New Zealand switched electoral systems from single member plurality to mixed member proportionality for the 1996 election. The country’s leadership was well aware that this change would mean that no one political party would have a majority of seats in the legislature, so extensive study was undertaken in advance with respect to coalition and minority governments. While this advance work held the public service in good stead, the political parties failed to respond adequately to the new governing dynamics. Even with the leadership of a former senior jurist as governor general, it would take until Y2K for the political elites to learn how to operate within the new paradigm. The procedural improvements made by New Zealand in this period have most recently informed improvements to parliamentary government in the United Kingdom and Australia. This paper examines these and other lessons that New Zealand may offer Canada.
Canada, along with the United Kingdom1, Australia2. and New Zealand share the ‘Westminster-model’, so named because this design has been inherited from that used for the British at the Palace of Westminster. Also called ‘responsible parliamentary government’, a label that emerged here in Canada, it is a parliamentary system whereby the people elect representatives to a legislature and it, in turn, chooses a government. The process is guided by a set of unwritten constitutional conventions. And while these conventions offer specific guidance as to by whom and how decisions should be made, when it comes to the ‘reserve powers’ of the monarch or her governor general – dissolving parliament, proroguing a session and choosing or dismissing a prime minister – they have begun to operationalize differently in each of these countries.
Continue reading “How to Govern in Coalition or Minority: The Case of New Zealand”
This paper examines Australian developments with respect to the Westminster-model of responsible parliamentary government. Australia has adopted preferential voting and compulsory voting; and it has a long history of governments that are coalitions or that negotiate support from smaller parties and independents, or both. Australia began making its previously ‘secret’ cabinet handbook available to the public in 1982, and followed this up with release of the Executive Council Handbook and ‘caretaker conventions’ to prevent a government from making major commitments during an election. And recently it has reduced parliamentary privileges and codified them in statute. Each offers lessons for Canada. To that end, this paper traces the Australian developments and practices beginning with its electoral system and compulsory voting, government formation (including changing governments mid-term), popular understanding of the powers of the Governor General, the unclassified cabinet and executive council handbooks, caretaker conventions and parliamentary privileges. There are lessons on each for other Commonwealth countries to learn, as several countries including the United Kingdom have begun to realize.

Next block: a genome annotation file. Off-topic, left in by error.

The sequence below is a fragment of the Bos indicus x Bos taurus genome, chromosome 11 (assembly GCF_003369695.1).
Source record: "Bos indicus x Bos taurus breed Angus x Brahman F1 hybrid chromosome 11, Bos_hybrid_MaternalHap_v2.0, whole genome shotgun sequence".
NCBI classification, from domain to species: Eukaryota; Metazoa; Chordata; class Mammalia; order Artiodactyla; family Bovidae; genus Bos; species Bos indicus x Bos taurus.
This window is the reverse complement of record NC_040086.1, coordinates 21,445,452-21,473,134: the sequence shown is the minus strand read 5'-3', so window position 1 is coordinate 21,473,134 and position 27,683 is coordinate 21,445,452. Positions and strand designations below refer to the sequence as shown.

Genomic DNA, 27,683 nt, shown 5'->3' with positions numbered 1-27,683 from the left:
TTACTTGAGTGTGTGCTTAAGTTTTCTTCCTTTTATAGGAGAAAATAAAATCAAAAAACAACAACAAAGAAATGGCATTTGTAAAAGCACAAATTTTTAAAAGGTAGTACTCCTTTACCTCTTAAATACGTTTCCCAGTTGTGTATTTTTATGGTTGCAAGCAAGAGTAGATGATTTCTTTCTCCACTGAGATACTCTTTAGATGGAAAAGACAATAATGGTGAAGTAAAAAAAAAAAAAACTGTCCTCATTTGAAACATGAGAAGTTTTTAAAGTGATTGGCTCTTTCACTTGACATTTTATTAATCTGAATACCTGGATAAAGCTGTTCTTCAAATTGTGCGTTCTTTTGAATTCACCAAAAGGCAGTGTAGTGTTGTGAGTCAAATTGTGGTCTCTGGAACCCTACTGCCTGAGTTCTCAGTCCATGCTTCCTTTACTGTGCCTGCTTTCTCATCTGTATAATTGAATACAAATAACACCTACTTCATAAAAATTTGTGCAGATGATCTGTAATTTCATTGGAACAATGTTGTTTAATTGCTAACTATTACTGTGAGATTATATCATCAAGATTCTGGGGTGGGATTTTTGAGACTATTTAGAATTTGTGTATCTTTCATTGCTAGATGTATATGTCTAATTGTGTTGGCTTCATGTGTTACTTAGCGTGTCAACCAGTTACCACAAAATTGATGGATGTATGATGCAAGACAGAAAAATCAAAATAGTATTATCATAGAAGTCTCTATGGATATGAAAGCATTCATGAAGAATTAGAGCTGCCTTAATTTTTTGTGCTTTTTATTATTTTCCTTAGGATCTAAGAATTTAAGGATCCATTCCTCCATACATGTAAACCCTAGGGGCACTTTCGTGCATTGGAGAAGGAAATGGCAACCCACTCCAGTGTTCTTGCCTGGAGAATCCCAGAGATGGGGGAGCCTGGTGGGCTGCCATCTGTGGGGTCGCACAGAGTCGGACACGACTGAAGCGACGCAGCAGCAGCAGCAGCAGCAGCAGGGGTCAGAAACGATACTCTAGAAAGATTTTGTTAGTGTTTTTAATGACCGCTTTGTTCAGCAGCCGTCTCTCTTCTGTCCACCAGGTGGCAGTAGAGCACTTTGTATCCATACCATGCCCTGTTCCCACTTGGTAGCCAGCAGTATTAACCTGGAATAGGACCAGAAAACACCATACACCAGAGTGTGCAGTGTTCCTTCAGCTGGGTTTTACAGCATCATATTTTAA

Continue reading “From Coalition Government to Parliamentary Privilege: Lessons in Democracy from Australia”
The Queen has various reserve powers, or personal prerogatives, including prorogation, dissolution and summoning of parliament, and dismissing and appointing a prime minister. The use of these powers is pursuant to unwritten constitutional conventions and are, in theory, the same for all Commonwealth countries that have retained the Queen as head of state. Yet in practice they operate differently – far more democratically – in England, where the Queen is present, than in Canada, where a governor general has been appointed to represent the Queen and manage these powers on Her behalf. This paper examines the British approach, contrasts it with the Canadian, and shows how Canada could improve its democracy by adopting the British practices.
Continue reading “The Westminster Approach to Prorogation, Dissolution and Fixed Date Elections”
This article looks at the Royal prerogative to prorogue Parliament. It, first, looks at the British experience and places the personal prerogatives that govern Parliament in their historical context and, within that context, identifies the legislative precedents for Parliament placing limits on these prerogatives. Second, it looks at the Canadian experience, where prime ministers have deviated from their British colleagues in being adversarial with the head of state over the use of these powers. It suggests that the difference in political behaviour is the result of a combination of temporal, cultural and political factors, which have also resulted in the Canadian Parliament being disinclined to legislate remedies in the manner the British Parliament did when these powers were abused by the Crown centuries years ago.
The 40th Parliament of Canada was summoned by Governor General Michaëlle Jean for November 18, 2008. Just two weeks after she opened the first session, facing imminent defeat on a motion of non-confidence, the Prime Minister asked that she prorogue Parliament. This request was granted and defeat on a motion of non-confidence was avoided.
Continue reading “British and Canadian Experience with the Royal Prerogative”